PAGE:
Indexed on: 10 Oct '12Published on: 10 Oct '12Published in: Journal of food protection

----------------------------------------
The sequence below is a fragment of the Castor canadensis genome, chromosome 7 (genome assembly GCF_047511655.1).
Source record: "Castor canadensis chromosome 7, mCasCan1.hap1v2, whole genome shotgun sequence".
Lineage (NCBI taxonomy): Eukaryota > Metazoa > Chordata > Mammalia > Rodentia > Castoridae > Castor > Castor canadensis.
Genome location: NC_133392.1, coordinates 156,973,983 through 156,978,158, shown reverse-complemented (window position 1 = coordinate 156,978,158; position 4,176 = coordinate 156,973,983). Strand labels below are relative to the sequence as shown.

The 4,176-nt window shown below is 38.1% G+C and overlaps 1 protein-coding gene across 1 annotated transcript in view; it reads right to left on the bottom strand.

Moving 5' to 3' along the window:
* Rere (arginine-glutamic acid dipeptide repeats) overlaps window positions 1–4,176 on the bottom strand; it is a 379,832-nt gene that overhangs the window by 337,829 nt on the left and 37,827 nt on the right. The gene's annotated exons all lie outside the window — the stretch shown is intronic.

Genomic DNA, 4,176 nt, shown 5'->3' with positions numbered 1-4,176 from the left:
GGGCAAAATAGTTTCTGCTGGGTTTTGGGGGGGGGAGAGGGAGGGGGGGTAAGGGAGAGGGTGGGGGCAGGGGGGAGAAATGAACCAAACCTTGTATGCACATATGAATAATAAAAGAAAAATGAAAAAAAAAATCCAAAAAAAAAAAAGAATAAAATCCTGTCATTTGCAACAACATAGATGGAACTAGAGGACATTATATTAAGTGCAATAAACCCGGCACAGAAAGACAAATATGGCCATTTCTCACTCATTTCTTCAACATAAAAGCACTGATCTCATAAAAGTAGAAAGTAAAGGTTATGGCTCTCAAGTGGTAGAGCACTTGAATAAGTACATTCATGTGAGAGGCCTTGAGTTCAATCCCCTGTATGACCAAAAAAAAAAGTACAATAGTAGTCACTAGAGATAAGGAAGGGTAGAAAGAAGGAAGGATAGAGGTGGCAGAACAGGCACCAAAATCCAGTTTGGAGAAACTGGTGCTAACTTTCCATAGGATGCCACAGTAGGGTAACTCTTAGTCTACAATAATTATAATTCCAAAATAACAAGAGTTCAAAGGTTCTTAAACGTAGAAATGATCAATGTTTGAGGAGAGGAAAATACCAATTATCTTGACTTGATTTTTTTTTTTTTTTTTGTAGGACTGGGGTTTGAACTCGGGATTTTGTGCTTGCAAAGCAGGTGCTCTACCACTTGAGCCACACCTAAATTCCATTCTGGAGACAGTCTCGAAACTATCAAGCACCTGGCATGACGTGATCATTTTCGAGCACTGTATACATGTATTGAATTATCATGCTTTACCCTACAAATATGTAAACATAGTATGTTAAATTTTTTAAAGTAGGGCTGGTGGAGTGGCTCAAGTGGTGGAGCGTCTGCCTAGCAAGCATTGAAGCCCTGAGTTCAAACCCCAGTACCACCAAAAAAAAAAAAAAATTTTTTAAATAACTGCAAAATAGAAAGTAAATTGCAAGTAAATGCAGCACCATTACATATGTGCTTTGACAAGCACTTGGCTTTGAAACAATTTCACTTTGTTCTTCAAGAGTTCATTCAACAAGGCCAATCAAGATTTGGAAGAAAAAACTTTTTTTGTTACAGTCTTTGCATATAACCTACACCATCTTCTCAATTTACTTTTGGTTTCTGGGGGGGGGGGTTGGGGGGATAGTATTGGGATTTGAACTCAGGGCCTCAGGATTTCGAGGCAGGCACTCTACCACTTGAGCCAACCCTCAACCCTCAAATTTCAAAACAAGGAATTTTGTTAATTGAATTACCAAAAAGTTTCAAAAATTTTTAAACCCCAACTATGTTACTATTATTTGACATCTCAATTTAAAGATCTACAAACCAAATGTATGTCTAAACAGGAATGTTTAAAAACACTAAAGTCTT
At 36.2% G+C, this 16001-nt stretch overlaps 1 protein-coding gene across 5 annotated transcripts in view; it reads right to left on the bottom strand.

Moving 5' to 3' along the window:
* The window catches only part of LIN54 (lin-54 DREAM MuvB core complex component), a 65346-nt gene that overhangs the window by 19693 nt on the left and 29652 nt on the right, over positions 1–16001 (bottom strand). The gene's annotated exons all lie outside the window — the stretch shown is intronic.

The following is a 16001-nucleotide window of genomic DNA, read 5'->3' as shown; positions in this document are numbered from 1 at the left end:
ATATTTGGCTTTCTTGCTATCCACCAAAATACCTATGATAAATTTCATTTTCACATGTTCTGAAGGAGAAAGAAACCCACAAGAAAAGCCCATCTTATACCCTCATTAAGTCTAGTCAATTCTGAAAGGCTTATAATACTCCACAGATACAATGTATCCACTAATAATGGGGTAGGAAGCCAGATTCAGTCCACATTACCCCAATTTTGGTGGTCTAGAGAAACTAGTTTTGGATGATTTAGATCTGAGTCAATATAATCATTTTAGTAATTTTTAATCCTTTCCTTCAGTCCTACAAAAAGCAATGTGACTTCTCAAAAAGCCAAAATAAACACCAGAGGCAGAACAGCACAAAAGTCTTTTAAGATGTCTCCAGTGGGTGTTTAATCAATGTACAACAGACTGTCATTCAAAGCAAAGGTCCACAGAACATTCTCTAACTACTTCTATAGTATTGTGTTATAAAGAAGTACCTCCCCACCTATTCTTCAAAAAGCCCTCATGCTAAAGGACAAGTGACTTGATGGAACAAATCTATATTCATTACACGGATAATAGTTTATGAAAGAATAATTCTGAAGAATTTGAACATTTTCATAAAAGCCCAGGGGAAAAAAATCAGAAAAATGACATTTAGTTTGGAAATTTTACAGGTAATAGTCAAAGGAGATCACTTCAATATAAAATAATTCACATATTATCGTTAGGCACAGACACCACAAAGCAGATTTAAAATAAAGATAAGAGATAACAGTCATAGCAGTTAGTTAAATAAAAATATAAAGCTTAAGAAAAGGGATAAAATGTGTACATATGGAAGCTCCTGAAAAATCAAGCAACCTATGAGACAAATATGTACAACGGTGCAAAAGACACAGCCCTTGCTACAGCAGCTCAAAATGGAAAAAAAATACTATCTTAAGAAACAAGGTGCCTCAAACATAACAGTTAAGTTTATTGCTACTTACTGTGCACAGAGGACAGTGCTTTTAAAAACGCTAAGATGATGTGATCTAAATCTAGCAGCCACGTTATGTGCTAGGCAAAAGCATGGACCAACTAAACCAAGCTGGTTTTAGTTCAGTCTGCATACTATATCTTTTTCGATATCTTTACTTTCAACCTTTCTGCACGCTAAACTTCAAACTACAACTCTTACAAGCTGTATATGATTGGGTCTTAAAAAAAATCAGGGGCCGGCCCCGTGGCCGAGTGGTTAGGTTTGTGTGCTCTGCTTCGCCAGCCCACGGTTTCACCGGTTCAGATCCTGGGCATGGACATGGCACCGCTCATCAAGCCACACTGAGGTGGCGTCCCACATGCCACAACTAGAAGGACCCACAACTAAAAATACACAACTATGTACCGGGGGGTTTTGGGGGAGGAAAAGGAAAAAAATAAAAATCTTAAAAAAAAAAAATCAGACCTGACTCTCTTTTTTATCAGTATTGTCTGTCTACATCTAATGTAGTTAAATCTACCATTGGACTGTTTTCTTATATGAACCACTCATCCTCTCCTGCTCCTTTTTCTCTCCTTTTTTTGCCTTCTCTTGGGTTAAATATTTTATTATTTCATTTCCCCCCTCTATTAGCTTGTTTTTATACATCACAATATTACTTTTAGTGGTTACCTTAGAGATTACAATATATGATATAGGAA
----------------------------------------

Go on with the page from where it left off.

Broilers excreting Campylobacter spp. at high levels (>7 log CFU/g of feces) were described in the Dutch Campylobacter Risk Management and Assessment project as an important source of carcass contamination. The researchers concluded that the risk of infection to humans could be economically and efficiently minimized by eliminating these flocks from fresh poultry meat chains. In the present study, we evaluated a simple and rapid gold-labeled immunosorbent assay (GLISA) for the identification of Campylobacter spp. in flocks shedding high levels of the pathogen. Results were obtained within 2 h. Pooled samples from 102 of the 114 Campylobacter-positive flocks produced positive results, resulting in a test sensitivity of 89.5% (95% confidence interval, 82.6 to 94.2%) and a test specificity of 94.5% (86.7 to 98.2%). Given a GLISA detection limit of 7.3 log CFU/g of feces, nearly all Campylobacter-positive flocks were identified as "high shedders." Therefore, reduction of the incidence of Campylobacter infections by elimination of high-shedding flocks from fresh meat production is an unrealistic approach. Under the constraints given, a reduction in the incidence of Campylobacter spp. in Austria will require either improved hygiene or an intensive carcass decontamination strategy in fresh meat production facilities.